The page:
Pssst! Wanna buy some old FastPass tickets that will supposedly get you around the long lines at Walt Disney World's most popular attractions?
Despite Disney's insistence that old FastPasses are worthless, a brisk after-market exists on Internet sites such as eBay.
Disney World wants to stop the trade, and a spokeswoman said the company has complained to eBay in particular. But business is business, leaving customers to take their own chances.
"Since there are no laws prohibiting the sale of expired tickets, listings for expired tickets are allowed," eBay spokeswoman Catherine England said. "eBay does not enforce third-party contracts, so it's up to whoever issues the tickets [in this case, Disney] to enforce the terms and conditions they've defined for their tickets."
Walt Disney World Disney spokeswoman Zoraya Suarez said Disney tries to enforce the terms, though many of those who resell FastPasses insist it's not happening.
On most days, eBay features more than two dozen separate FastPass auctions, some for dozens of tickets. Some claim to offer VIP FastPasses good anywhere, anytime. Requested bid prices start at less than a dollar but can run into the hundreds of dollars.
FastPasses are the little paper tokens printed by Disney World kiosk machines for many of the resort's most popular theme-park rides and other attractions. Once inside a park, visitors can pick up the passes and then return at the designated time to avoid the long waiting line for the general public. Instead, those with FastPasses are sent through an "express" entrance with a shorter wait.
The passes are free, though there are limits on their availability each day. Disney World has offered various versions over the years, with different rules for ride entry, including a VIP FastPass introduced last fall for politicians and celebrities traveling with entourages.
Disney tries to head off bogus tickets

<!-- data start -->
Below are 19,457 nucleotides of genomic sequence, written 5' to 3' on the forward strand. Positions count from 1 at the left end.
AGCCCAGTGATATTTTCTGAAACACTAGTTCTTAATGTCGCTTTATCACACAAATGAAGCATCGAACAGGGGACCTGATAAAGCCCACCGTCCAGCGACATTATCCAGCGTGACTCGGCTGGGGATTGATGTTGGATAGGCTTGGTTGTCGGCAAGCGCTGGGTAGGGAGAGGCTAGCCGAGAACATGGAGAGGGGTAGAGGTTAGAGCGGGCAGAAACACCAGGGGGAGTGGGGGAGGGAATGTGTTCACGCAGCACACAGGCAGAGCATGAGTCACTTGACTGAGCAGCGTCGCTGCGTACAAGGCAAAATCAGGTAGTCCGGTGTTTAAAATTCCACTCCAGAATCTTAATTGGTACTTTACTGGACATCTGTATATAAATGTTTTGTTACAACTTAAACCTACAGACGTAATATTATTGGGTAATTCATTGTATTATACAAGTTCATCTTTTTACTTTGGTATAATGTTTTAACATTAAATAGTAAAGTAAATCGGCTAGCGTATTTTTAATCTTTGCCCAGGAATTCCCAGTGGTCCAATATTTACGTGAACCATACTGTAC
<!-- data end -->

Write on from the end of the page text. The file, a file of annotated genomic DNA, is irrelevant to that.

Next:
All recent FastPass tickets are stamped with a time and date, and with the warnings "NOT FOR SALE," "Valid only on date printed" and "Nontransferable." Suarez said Disney World ride and attraction attendants are instructed to reject any FastPass not stamped with the current date and time, as well as any tickets that are so old that they are not stamped with a date at all.
"What we typically do, we have the cast member politely explain the FastPass is only valid for the date and time issued, then we invite the guest to get a valid FastPass or go to the stand-by queue," Suarez said.
Disney also has taken steps to intercept counterfeit FastPass tickets. All valid FastPasses are cut by machine at the kiosks, resulting in perforated edges. Suarez said ride attendants are instructed to feel with their fingers for perforated edges and reject any tickets that don't have them. Disney also has been experimenting with more automated FastPass technology, adding bar codes to the tickets and installing bar-code readers at some attractions.
Online pitches offer assurances
In their online-auction pitches, those selling FastPasses openly debate Disney's diligence in monitoring the passes.
"Cast members do not bother looking at the date. I am so sure of this I offer a money-back guarantee," one recent FastPass seller on eBay stated in his auction description.
A different seller offering undated FastPasses countered: "Despite what other sellers on eBay claim, Disney IS checking dates and they ARE turning people away." But this seller argued, in his auction description, that would not be a problem with the passes he was selling because "none of these tickets has any expiration date whatsoever."
Many of the sellers appear to be trying to sidestep potential trouble from eBay by promoting the FastPasses in their offers, but then stating in fine print that they are actually selling a plain envelope, or a Disney park map, or some other object of minute value, and are throwing in a few free FastPasses for the winning bidder.
England said such sleight of hand is pointless.
"These sellers think they are skirting an eBay policy when, in the case of expired tickets, no such policy applies," she said.
The Orlando Sentinel attempted to contact several sellers, including one in Deltona who sold the Sentinel eight March 9 FastPasses to the Winnie the Pooh ride in Magic Kingdom for $6.50. But only one seller, from Georgia, responded.
"This is the first time I've ever sold any FastPasses," the unidentified seller stated in an e-mail. "You might be better off asking someone with a little more experience. If Disney didn't scam ME every time I blinked, I wouldn't feel it necessary to try to make a little money back from our trip. You can put that in your write up.
Thanks for asking."